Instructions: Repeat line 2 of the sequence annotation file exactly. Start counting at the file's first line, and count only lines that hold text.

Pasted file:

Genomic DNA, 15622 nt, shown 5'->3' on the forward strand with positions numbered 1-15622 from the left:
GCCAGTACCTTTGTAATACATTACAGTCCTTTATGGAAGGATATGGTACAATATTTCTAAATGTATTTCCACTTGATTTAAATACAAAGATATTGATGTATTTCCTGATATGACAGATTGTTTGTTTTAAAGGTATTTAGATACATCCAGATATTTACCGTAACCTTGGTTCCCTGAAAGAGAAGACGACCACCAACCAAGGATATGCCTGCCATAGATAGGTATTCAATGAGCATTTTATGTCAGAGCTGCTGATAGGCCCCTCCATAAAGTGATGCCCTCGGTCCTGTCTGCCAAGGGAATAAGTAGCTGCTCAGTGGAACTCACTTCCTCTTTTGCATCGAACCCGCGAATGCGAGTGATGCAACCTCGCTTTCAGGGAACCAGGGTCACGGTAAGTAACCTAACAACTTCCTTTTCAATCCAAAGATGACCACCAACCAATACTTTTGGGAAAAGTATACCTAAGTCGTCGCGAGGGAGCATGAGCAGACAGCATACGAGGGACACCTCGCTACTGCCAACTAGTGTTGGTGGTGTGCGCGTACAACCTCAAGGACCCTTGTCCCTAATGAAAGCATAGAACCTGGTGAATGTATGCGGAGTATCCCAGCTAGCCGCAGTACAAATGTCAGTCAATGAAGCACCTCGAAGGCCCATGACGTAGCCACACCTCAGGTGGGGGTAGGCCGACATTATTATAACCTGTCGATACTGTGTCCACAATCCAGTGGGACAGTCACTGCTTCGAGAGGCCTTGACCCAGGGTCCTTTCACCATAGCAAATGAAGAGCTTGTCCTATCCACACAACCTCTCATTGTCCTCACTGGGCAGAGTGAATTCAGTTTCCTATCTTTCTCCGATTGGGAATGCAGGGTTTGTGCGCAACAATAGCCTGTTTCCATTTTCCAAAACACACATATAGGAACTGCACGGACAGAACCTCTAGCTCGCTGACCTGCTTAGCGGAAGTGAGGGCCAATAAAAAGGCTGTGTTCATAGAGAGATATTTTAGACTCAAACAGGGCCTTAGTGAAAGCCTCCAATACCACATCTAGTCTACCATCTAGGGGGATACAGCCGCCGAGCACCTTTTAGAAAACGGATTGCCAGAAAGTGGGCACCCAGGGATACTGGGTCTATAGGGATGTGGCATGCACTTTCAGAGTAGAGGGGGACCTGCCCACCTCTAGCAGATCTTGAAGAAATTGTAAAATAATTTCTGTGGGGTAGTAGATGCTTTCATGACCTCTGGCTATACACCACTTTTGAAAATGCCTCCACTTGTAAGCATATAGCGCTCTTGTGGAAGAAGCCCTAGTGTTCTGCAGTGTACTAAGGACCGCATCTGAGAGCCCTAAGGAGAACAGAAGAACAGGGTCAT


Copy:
GCCAGTACCTTTGTAATACATTACAGTCCTTTATGGAAGGATATGGTACAATATTTCTAAATGTATTTCCACTTGATTTAAATACAAAGATATTGATGTATTTCCTGATATGACAGATTGTTTGTTTTAAAGGTATTTAGATACATCCAGATATTTACCGTAACCTTGGTTCCCTGAAAGAGAAGACGACCACCAACCAAGGATATGCCTGCCATAGATAGGTATTCAATGAGCATTTTATGTCAGAGCTGCTGATAGGCCCCTCCATAAAGTGATGCCCTCGGTCCTGTCTGCCAAGGGAATAAGTAGCTGCTCAGTGGAACTCACTTCCTCTTTTGCATCGAACCCGCGAATGCGAGTGATGCAACCTCGCTTTCAGGGAACCAGGGTCACGGTAAGTAACCTAACAACTTCCTTTTCAATCCAAAGATGACCACCAACCAATACTTTTGGGAAAAGTATACCTAAGTCGTCGCGAGGGAGCATGAGCAGACAGCATACGAGGGACACCTCGCTACTGCCAACTAGTGTTGGTGGTGTGCGCGTACAACCTCAAGGACCCTTGTCCCTAATGAAAGCATAGAACCTGGTGAATGTATGCGGAGTATCCCAGCTAGCCGCAGTACAAATGTCAGTCAATGAAGCACCTCGAAGGCCCATGACGTAGCCACACCTCAGGTGGGGGTAGGCCGACATTATTATAACCTGTCGATACTGTGTCCACAATCCAGTGGGACAGTCACTGCTTCGAGAGGCCTTGACCCAGGGTCCTTTCACCATAGCAAATGAAGAGCTTGTCCTATCCACACAACCTCTCATTGTCCTCACTGGGCAGAGTGAATTCAGTTTCCTATCTTTCTCCGATTGGGAATGCAGGGTTTGTGCGCAACAATAGCCTGTTTCCATTTTCCAAAACACACATATAGGAACTGCACGGACAGAACCTCTAGCTCGCTGACCTGCTTAGCGGAAGTGAGGGCCAATAAAAAGGCTGTGTTCATAGAGAGATATTTTAGACTCAAACAGGGCCTTAGTGAAAGCCTCCAATACCACATCTAGTCTACCATCTAGGGGGATACAGCCGCCGAGCACCTTTTAGAAAACGGATTGCCAGAAAGTGGGCACCCAGGGATACTGGGTCTATAGGGATGTGGCATGCACTTTCAGAGTAGAGGGGGACCTGCCCACCTCTAGCAGATCTTGAAGAAATTGTAAAATAATTTCTGTGGGGTAGTAGATGCTTTCATGACCTCTGGCTATACACCACTTTTGAAAATGCCTCCACTTGTAAGCATATAGCGCTCTTGTGGAAGAAGCCCTAGTGTTCTGCAGTGTACTAAGGACCGCATCTGAGAGCCCTAAGGAGAACAGAAGAACAGGGTCAT